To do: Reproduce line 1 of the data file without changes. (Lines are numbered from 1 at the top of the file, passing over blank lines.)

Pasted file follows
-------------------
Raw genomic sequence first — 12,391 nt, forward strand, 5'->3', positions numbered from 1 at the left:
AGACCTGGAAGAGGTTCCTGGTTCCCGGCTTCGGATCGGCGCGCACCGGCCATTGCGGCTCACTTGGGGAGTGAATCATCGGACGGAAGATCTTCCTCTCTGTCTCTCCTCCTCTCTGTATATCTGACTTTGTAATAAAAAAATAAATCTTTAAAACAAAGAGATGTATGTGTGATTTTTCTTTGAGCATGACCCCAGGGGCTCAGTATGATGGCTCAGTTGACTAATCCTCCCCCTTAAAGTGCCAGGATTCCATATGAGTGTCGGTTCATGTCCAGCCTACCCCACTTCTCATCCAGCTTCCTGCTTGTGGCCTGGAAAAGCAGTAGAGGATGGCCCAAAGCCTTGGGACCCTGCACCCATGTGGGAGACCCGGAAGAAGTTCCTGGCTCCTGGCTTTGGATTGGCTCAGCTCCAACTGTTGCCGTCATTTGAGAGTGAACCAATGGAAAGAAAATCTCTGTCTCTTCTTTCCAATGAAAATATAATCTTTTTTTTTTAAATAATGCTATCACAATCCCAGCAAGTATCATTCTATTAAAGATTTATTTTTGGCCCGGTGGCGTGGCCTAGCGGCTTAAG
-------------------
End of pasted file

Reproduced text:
Raw genomic sequence first — 12,391 nt, forward strand, 5'->3', positions numbered from 1 at the left: